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April 20, 2012 11:52 AM “Southern Strategy”? Overrated

By Jonathan Bernstein

Andrew Sullivan has an interesting point about party and ethnic reconciliation:

I cannot help but think of Richard Nixon’s Southern Strategy, and how its legacy still poisons our politics. For a very long time, the deep cultural divide in this country was in part managed by the Democratic party. Its alliance of Southern conservatives and Northeastern liberals - perhaps exemplified by the Kennedy-Johnson ticket - gave what we now call parts of red and blue America a joint incentive to work out their differences through a common partisan affiliation. The had a fellowship that facilitated compromise. A less coherent ideological party structure actually created a more coherent political debate. I wonder if civil rights legislation would ever have been achieved without this…we should take a moment to remember Nixon. And the deep damage his opportunism wrought.

Electorally, the “Southern Strategy” is pretty severely overrated. Look at the maps. The last year the South was solid was 1944; the last year that the South was solid while the Democrats lost was 1924. An interesting comparison is 1952 to 1920. Harding won overall by a much larger margin than Ike (Harding got 60%, Ike only 55%). And yet in the South, Eisenhower did better everywhere. He won Texas, Florida, and Virginia. In the deep South, check out Mississippi: Ike lost by a substantial 20 point margin, but Cox won Mississippi by 60 points in 1920 (by the way, I’m using this site for all of these numbers). And then, of course, five of the six states that Lyndon Johnson lost in 1964 were in the deep South.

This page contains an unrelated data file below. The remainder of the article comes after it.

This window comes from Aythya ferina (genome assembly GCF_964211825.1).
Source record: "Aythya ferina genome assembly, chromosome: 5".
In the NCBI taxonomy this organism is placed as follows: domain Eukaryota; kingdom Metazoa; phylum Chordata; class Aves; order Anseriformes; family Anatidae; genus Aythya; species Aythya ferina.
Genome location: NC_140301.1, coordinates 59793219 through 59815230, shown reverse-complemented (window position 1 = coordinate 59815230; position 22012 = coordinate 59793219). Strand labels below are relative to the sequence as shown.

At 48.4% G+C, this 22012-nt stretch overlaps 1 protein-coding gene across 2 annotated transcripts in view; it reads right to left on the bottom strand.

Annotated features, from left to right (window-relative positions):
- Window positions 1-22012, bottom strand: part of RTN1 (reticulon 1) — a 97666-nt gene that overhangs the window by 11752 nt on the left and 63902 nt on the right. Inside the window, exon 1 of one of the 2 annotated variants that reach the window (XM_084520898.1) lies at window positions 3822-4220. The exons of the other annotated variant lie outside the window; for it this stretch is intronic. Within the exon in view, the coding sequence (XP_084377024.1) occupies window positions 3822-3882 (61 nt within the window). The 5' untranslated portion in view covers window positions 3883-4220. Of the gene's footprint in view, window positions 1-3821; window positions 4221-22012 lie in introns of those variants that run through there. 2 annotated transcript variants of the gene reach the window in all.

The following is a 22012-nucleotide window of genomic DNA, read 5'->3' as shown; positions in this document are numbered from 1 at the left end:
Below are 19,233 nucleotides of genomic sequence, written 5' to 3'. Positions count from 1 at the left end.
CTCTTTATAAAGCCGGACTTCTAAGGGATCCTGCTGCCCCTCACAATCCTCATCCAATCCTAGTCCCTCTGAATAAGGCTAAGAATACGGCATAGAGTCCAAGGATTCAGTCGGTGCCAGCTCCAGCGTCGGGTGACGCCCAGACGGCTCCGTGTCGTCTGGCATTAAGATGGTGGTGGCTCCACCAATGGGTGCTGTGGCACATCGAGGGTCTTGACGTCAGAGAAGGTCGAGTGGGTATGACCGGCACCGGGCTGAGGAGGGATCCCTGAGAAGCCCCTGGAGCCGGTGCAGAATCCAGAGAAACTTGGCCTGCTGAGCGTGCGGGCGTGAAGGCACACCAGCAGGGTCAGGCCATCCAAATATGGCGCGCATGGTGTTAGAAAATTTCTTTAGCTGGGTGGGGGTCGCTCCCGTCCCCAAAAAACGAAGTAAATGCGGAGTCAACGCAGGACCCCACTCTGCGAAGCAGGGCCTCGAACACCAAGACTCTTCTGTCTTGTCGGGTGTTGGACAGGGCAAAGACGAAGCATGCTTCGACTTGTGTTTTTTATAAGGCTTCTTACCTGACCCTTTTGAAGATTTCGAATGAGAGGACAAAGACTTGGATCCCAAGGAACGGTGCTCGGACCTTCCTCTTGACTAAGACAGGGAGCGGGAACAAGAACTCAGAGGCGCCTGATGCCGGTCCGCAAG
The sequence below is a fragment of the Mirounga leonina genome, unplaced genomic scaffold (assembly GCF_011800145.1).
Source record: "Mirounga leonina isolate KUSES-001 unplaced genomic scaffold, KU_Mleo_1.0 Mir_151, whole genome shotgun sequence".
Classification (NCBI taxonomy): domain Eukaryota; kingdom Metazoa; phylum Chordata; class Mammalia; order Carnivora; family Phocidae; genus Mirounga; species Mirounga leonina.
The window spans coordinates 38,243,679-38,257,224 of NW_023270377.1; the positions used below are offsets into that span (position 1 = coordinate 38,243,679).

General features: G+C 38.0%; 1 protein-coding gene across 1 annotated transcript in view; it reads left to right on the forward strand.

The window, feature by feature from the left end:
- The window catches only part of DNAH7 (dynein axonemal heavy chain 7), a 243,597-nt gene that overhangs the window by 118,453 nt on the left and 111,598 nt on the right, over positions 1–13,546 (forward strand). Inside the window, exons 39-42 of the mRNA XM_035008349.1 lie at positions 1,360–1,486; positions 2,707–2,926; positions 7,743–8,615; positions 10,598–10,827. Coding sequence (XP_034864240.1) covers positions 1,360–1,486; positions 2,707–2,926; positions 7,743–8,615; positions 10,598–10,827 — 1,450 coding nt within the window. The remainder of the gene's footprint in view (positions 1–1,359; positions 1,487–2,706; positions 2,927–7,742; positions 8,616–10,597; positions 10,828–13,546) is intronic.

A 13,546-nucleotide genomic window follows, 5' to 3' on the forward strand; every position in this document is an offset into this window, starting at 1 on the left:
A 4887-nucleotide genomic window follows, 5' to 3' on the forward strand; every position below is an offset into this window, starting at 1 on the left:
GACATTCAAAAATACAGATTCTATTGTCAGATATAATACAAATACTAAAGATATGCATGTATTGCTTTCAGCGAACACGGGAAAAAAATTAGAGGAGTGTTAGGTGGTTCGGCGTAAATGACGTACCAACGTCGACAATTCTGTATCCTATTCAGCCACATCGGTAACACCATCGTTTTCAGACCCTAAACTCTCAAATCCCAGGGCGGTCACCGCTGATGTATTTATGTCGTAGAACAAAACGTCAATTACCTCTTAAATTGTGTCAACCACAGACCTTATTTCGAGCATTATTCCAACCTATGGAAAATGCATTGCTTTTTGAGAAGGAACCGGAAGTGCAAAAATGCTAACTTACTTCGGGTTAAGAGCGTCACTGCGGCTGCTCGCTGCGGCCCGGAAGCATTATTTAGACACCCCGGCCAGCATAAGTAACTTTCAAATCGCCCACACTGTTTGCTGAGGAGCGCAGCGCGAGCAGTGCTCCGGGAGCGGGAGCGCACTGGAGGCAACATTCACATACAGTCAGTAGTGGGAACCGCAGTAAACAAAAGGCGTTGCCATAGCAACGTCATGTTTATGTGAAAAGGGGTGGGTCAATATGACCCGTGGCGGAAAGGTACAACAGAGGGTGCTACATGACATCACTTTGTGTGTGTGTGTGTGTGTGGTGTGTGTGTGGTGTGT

So by the time Nixon is the nominee in 1968, the idea of a Democratic Solid South is an anachronism. Did Nixon accelerate the trend? I don’t think so, really. It’s really a done deal by 1964, at the presidential level.

That doesn’t mean that there was nothing to the Southern Strategy in terms of Republican policy choices and rhetorical strategies. It was likely that as conservatives in the South moved from the Democratic Party to the Republicans (which, again, was going to happen regardless of any “strategy”) that the conservative wing of the GOP would become a solid majority within the party, and that there would be no more presidential nominations for the moderate/liberal Eastern Establishment. On the other hand, it’s at least possible that there were other potential paths for that conservative party majority on issues including race. So Sullivan’s point might be relevant. I’m not sure. But I do think that as an electoral strategy, the Southern Strategy is pretty much a nothing.

[Cross-posted at A plain blog about politics]

Jonathan Bernstein is a political scientist who writes about American politics, especially the presidency, Congress, parties, and elections.